By Trevor Barton
As an elementary school teacher and a writer, I often recognize my students as the shape of the human heart.
One of those students is Maria, a 7-year-old second-grader. Her parents fled the after-effects of the brutal civil war in El Salvador and found a new life on the farms and in the fields of South Carolina.
She is like those farms and fields, with dark skin the color of the ground and a garden of a heart that produces love and joy as if they were tomatoes and beans.
I have seen her hold the hand of a frightened kindergartner in the cafeteria lunch line during early morning breakfast and offer her shoulder to a crying friend who scraped her knee on the blacktop during recess. She is a beautiful child.
I can see her smile from all the way down at the end of the hall from the front office.
Sometimes, I can hear her steps from there, too, because on special days she wears tiny high-heeled shoes with her flowery dresses, and I can hear the click, click, click as she makes her way toward me over the tiled floor. This always makes me stop and smile.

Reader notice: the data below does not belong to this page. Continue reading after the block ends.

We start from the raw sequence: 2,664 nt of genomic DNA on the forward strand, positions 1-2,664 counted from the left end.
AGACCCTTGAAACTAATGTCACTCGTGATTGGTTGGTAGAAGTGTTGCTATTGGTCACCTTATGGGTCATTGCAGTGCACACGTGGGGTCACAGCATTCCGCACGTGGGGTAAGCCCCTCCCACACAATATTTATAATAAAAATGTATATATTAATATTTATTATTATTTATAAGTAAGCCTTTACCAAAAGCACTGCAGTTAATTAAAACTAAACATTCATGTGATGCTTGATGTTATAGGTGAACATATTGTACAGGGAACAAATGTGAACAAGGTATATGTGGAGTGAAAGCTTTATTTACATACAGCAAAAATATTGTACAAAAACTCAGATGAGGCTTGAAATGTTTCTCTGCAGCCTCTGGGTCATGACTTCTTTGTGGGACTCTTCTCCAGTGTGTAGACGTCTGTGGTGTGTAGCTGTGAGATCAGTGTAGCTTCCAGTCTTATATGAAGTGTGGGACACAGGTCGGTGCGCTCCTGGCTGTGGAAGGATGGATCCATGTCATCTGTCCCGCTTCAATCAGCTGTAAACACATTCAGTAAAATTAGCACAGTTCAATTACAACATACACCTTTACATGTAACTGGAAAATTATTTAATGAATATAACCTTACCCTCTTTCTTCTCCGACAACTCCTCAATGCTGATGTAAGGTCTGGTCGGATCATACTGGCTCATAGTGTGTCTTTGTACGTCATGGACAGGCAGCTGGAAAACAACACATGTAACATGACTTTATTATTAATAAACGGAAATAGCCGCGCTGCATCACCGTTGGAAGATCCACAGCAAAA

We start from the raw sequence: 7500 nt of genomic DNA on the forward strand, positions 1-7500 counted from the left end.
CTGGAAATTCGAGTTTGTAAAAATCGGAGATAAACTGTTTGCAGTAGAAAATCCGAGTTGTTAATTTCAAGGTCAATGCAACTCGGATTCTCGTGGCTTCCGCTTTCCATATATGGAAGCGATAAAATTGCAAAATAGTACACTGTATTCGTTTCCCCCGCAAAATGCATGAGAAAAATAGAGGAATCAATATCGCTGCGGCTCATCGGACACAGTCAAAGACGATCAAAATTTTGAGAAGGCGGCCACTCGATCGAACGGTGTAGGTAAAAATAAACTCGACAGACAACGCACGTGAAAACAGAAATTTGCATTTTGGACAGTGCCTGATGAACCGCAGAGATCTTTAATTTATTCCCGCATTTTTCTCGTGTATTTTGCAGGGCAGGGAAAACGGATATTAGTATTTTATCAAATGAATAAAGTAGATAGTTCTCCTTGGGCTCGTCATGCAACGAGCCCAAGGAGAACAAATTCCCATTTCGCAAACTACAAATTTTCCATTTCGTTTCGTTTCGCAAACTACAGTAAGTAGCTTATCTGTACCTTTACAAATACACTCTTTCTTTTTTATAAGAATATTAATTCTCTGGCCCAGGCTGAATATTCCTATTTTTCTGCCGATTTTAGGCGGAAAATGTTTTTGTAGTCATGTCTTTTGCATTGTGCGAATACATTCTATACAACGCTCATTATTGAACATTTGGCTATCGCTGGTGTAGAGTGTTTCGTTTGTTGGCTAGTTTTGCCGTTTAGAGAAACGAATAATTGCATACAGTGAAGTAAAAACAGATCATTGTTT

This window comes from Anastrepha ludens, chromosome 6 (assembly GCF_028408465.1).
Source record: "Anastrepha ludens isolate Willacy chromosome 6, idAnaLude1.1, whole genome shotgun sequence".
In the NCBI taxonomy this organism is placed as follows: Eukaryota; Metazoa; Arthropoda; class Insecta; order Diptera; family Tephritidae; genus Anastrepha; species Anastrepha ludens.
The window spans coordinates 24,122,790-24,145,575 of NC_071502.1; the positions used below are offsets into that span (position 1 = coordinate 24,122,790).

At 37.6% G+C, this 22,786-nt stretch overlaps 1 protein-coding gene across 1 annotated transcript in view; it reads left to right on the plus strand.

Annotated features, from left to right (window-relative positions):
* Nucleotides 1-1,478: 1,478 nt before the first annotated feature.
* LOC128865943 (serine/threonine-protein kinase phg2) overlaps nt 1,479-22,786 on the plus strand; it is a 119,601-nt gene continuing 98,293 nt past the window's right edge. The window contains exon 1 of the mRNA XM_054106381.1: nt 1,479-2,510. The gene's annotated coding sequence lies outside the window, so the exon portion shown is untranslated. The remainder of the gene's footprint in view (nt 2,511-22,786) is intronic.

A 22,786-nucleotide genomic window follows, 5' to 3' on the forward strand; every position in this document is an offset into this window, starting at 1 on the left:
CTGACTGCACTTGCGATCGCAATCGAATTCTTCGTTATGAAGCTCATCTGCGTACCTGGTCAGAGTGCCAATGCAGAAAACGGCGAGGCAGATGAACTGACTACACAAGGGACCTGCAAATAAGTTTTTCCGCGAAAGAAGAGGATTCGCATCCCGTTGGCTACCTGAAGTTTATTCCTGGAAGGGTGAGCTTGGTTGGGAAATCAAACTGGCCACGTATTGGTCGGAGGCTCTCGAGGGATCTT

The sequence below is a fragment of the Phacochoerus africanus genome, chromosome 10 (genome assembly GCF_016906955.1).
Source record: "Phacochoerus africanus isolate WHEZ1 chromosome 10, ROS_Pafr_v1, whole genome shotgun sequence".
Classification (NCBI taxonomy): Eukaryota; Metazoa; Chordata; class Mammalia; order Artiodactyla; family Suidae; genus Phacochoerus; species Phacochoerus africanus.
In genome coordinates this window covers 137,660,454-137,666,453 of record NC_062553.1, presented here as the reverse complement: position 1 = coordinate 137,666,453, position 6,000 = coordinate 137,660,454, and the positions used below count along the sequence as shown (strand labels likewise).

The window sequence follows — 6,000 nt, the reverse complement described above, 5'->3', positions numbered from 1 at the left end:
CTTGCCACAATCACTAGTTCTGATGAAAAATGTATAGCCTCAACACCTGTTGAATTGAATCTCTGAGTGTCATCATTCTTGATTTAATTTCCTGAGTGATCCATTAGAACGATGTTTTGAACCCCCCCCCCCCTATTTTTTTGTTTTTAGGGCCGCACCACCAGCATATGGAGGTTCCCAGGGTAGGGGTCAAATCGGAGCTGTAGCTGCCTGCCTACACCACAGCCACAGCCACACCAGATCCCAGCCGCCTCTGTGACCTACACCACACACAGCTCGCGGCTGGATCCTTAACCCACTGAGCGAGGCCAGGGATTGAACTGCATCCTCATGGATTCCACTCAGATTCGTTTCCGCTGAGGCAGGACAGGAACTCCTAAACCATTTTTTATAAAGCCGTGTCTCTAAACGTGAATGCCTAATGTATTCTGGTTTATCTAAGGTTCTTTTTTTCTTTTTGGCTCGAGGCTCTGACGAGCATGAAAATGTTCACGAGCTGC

One day, I realized I forgot to send my money through the mail to the water company to pay my bill. I stopped by the office to make my payment in person after school.
Apparently, three-fourths of the residents of Greenville County forgot to send in their payments, too, because the place was full of people.
In the middle of all of that humanity, I heard a click, click, click. I looked up and coming around a desk was Maria!
She was pushing a stroller with a tiny baby inside of it. I could barely see her over the handles of the stroller. She was leading her mother, who was holding a toddler in her arms.
She saw me. Her face lit up with her Maria smile. She let go of the stroller for just a moment, wrapped her arms around me and said, “Oh, Mr. Barton! Buenos tardes! I am always so glad to see you!”
She took hold of the stroller again and I lost her among the faces of the people around me.
But I heard her voice, her sincere, serious voice, rise above the noise. “Excuse me,” she said, “but could you help us pay our bill?”
And there was Maria, 7 years old, translating for her mother, helping her family, sharing her life with our world.
She is all heart.
Trevor Barton is a 4th-grade teacher at a public school in a community where many families from Mexico, Guatemala, El Salvador and Honduras have come to live.